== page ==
3. The Naturalization of the Prison Industrial Complex The United States prison industrial complex was naturalized when incarceration became numerous stratified, racialized and gendered images of who is labeled as criminal and what is considered criminal behavior. The prison industrial complex adoption of imprisonment and policing as a means of punishment and control through pop culture, education, society, family, institutions, and cognitive thought processes. It is a constant recognition of the consequences manufactured from deviance but also serves as a buttress to what is considered lawful justice.
2. The Prison-Industrial Complex introduced by Eric Schlosser, is a theory that claims that the prison system is constructed by political pressures, economic requirements, and commercial demands. The prison system has been continuously growing in the last three decades, regardless of the actual need for it. The PIC is specifically harmful to the most vulnerable of people, such as homeless people, mentally ill, etc. The PIC does more harm, than good, therefore, it is a poor system all-around.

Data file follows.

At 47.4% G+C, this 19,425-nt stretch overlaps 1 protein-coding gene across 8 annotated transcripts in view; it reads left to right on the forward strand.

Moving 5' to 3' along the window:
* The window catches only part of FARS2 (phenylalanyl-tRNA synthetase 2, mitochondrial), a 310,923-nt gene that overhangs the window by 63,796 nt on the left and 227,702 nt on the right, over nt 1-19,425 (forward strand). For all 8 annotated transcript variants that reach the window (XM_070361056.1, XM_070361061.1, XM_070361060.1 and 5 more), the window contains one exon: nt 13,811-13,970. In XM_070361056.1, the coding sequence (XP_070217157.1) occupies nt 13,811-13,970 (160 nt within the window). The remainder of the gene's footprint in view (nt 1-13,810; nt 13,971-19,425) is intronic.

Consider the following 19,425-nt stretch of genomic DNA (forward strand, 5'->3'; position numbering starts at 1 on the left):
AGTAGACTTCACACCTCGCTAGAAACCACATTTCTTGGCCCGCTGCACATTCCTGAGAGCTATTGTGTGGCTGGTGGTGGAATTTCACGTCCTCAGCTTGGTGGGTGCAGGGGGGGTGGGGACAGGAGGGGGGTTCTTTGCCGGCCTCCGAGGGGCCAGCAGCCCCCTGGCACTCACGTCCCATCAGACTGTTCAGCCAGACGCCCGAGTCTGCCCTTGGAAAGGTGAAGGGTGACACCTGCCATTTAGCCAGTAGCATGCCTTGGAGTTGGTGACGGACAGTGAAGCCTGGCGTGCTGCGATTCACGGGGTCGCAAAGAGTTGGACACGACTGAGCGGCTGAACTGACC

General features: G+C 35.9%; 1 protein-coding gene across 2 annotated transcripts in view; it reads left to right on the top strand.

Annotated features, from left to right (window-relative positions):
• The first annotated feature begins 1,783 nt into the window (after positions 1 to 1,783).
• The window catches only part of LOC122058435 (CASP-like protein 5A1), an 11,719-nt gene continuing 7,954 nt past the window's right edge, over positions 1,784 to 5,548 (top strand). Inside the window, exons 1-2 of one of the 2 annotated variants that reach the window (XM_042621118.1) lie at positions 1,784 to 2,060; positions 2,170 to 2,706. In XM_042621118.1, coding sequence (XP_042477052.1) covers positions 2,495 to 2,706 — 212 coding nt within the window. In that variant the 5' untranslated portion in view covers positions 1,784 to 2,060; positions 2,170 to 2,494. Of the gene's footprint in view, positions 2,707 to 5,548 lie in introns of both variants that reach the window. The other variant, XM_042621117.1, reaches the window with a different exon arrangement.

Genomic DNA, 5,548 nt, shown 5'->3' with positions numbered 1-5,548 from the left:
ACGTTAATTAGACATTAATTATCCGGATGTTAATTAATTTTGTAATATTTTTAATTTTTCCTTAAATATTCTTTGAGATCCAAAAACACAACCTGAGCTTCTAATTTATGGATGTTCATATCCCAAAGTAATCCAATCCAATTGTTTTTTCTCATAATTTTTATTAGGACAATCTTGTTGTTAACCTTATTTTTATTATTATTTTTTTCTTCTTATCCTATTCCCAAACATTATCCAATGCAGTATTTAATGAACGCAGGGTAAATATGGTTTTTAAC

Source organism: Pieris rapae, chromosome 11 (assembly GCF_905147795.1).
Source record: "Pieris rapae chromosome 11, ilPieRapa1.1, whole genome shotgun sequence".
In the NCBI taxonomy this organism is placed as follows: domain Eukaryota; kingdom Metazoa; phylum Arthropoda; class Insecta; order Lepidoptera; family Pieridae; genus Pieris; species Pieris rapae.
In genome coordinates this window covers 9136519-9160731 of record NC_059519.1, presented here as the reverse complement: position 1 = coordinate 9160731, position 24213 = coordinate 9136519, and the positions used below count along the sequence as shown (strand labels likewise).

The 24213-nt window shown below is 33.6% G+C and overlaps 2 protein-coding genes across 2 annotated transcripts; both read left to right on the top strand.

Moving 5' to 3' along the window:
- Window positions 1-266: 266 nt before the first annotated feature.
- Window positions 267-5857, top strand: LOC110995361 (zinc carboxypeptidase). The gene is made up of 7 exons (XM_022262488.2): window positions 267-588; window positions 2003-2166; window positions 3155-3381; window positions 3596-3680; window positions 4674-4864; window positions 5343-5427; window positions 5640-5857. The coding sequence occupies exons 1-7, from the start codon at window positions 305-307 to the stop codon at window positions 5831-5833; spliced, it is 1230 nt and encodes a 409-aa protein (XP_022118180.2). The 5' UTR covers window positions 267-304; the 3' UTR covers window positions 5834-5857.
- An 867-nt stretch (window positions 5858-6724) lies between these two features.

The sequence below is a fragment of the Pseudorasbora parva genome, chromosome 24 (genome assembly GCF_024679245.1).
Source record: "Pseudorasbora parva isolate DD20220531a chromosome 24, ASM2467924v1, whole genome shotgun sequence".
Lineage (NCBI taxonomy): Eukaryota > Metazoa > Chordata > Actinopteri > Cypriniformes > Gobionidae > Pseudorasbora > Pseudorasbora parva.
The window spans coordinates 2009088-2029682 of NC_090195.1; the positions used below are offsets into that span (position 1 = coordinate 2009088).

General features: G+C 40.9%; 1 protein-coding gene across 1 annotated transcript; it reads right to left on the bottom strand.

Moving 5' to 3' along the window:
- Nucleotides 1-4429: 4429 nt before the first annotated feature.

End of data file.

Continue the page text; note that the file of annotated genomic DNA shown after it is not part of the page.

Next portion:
One of the hardest challenges for the United States, in terms of the criminal justice system, is the overcrowding of prisons. In fact, the problem has become so big that the U.S. has more people in jail than any other country on earth – about 2.2 million people, to be exact. To deal with this growing issue, governments and correctional administrations began to invent creative alternatives and policies to handle the overcrowding and to reduce the cost. One of these alternatives has been the use of private prisons, where the individuals in charge of the ownership, operation, and responsibility shifts from the public sector (the government) to the private sector (a third party contracted by a government agency). In order to make profits, private
51% of all prisoners released are returned to the prison system and nearly 30% are returned within the first six months of their release (Pinard, 2006). Roughly two-thirds of all prisoners are rearrested within three years (Pinard, 2006). The high rates of incarceration and recidivism have reinvigorated debate about the purpose of the prison. The time is ripe to debate prison reform. "America 's penal system needs a top-to-bottom overhaul - and a movement of people ready to do something about it is taking shape nicely" (McCarthy,